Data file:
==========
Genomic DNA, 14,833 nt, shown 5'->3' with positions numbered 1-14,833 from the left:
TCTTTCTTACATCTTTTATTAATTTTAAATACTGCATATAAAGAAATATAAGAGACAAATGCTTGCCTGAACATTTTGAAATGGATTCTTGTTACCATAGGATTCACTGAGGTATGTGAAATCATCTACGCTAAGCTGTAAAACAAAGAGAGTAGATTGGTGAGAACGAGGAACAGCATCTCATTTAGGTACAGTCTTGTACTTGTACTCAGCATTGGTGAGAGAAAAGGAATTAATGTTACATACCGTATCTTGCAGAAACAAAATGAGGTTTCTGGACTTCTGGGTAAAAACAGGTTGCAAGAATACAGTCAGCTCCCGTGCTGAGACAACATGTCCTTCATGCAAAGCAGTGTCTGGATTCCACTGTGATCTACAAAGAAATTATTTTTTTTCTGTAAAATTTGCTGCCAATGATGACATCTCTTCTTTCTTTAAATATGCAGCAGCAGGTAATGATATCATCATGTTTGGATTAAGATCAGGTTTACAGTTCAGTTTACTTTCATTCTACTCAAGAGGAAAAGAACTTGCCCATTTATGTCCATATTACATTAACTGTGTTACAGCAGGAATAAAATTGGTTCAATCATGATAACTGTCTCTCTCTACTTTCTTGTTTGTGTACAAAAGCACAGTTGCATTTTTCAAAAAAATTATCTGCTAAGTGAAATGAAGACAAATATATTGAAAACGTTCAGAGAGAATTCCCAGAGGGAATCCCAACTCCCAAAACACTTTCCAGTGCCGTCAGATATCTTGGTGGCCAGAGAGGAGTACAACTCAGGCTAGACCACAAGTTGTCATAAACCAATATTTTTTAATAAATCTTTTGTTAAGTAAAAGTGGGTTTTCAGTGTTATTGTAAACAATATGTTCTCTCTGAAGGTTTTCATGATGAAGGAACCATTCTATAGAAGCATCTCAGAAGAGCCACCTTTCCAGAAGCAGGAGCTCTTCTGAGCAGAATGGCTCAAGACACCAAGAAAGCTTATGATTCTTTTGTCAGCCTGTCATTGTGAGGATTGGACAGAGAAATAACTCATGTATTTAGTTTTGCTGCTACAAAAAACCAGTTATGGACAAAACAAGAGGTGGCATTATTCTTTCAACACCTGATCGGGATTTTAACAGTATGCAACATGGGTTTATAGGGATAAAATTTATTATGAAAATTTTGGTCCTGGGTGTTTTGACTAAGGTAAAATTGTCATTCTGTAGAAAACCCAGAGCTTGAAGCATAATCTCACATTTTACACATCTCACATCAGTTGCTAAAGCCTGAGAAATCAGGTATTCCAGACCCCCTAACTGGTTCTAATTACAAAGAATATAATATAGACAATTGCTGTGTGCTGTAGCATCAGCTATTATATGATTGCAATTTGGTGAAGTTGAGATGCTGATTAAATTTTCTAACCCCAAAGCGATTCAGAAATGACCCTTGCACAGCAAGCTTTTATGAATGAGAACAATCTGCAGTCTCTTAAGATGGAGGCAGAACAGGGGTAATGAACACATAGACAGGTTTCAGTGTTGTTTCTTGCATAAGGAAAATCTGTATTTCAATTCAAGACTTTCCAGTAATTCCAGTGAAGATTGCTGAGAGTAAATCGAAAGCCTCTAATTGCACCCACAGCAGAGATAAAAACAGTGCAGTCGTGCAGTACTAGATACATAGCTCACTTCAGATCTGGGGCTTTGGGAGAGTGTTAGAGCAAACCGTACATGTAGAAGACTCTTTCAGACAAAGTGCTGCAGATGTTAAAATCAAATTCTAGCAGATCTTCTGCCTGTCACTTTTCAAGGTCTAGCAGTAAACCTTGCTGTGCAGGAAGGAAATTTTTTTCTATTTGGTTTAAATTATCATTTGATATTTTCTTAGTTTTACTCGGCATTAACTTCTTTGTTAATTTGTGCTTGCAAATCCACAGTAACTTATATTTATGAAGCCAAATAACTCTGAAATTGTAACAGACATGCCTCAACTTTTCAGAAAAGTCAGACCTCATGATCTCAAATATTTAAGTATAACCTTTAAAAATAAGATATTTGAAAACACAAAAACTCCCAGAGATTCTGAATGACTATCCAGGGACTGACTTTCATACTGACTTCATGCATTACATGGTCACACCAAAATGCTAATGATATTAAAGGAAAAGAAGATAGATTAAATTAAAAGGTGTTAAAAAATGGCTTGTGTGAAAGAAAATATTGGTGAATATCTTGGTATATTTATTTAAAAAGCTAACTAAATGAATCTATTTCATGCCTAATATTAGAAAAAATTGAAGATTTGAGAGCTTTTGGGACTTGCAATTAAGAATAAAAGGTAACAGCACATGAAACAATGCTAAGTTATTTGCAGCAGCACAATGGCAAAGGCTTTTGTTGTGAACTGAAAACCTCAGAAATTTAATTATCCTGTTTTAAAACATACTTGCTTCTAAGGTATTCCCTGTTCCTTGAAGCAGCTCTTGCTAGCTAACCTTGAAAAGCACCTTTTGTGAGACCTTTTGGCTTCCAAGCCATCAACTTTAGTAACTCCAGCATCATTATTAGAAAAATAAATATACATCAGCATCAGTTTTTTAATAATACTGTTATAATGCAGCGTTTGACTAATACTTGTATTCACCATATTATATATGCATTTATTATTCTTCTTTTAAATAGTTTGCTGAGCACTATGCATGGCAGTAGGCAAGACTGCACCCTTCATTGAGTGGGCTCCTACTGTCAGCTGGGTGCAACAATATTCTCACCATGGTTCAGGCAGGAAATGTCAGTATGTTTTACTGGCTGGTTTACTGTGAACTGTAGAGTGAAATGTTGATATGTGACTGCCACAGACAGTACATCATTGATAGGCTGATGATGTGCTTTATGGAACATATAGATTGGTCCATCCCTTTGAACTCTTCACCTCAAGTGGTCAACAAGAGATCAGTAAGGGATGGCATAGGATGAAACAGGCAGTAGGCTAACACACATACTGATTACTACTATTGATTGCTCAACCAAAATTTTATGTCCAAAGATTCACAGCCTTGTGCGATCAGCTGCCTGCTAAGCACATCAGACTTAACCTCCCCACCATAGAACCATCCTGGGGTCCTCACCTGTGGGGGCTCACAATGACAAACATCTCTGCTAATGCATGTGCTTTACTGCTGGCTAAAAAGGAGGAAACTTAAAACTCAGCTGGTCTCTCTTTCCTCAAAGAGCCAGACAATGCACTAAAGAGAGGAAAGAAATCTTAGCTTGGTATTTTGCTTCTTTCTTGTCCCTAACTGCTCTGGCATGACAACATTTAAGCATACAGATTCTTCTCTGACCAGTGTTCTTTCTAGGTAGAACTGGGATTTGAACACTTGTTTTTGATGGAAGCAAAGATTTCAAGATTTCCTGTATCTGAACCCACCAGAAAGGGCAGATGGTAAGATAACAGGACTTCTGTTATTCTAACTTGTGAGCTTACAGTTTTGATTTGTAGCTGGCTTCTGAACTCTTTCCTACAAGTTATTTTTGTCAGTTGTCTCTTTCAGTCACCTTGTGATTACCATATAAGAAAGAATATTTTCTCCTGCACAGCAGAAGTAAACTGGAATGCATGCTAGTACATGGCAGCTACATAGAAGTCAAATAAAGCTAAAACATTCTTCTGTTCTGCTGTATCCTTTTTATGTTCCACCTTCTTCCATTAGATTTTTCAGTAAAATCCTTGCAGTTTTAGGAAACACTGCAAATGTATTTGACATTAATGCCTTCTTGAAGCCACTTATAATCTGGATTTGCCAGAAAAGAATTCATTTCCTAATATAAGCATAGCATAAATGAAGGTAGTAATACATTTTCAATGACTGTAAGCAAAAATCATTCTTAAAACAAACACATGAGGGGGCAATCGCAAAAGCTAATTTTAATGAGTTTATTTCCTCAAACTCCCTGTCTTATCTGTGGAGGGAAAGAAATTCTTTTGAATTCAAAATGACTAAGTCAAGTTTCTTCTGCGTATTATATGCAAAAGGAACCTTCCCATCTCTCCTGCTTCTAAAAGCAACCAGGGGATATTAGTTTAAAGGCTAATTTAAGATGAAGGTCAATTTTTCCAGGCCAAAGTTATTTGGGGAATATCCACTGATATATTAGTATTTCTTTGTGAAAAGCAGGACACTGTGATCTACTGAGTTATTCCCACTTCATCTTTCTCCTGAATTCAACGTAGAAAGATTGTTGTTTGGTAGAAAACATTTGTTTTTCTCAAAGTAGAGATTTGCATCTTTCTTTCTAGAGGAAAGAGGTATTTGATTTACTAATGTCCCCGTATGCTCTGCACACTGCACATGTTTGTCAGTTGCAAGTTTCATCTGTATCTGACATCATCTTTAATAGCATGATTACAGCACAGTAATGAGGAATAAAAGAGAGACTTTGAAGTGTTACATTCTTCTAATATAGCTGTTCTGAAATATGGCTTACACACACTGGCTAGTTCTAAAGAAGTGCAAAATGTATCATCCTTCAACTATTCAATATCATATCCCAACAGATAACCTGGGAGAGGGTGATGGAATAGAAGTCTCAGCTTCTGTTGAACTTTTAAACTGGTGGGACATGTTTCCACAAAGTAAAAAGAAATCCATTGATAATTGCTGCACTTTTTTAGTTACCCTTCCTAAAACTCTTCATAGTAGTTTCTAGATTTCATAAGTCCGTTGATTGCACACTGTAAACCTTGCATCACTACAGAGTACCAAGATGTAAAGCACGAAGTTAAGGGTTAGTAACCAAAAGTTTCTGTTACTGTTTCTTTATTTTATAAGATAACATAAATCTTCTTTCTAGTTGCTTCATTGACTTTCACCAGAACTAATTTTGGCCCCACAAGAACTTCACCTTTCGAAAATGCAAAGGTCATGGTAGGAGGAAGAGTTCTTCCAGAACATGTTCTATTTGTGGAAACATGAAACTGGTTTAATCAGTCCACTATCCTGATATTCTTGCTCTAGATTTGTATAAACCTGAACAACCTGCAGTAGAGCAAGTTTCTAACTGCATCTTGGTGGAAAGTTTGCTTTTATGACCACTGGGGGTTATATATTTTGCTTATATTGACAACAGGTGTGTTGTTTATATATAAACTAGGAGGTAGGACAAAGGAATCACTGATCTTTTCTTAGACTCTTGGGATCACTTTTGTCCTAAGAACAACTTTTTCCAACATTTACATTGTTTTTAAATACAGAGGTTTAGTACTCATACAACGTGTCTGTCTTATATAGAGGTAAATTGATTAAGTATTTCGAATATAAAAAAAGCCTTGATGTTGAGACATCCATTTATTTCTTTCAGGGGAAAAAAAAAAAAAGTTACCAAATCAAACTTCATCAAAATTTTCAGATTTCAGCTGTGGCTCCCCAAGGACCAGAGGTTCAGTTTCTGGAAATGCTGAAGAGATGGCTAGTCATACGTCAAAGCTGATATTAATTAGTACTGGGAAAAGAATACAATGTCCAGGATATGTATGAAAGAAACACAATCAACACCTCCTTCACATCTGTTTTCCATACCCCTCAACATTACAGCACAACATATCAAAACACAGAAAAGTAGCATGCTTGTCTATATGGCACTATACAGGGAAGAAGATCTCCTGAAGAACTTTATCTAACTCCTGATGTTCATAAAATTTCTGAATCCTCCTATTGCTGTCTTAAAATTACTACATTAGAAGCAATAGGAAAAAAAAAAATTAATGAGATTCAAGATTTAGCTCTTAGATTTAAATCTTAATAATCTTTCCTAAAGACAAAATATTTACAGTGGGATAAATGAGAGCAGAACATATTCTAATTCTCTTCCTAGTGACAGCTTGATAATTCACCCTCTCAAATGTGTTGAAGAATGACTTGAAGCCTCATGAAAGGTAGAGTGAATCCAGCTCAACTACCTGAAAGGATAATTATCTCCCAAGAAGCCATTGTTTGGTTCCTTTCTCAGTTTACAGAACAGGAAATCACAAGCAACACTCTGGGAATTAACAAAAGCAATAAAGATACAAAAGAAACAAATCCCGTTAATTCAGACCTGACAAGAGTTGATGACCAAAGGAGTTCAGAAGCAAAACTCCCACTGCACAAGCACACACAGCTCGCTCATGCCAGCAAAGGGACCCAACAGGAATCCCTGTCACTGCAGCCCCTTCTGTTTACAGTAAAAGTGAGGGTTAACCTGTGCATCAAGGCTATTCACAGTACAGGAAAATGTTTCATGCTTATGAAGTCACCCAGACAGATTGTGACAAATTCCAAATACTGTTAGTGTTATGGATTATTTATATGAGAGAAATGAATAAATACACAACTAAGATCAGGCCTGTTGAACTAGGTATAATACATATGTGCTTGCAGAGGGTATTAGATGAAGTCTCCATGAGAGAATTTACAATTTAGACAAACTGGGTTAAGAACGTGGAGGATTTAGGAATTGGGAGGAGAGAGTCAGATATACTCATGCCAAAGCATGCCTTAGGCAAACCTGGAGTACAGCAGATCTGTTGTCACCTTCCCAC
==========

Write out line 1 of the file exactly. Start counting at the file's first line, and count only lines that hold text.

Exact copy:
Genomic DNA, 14,833 nt, shown 5'->3' with positions numbered 1-14,833 from the left: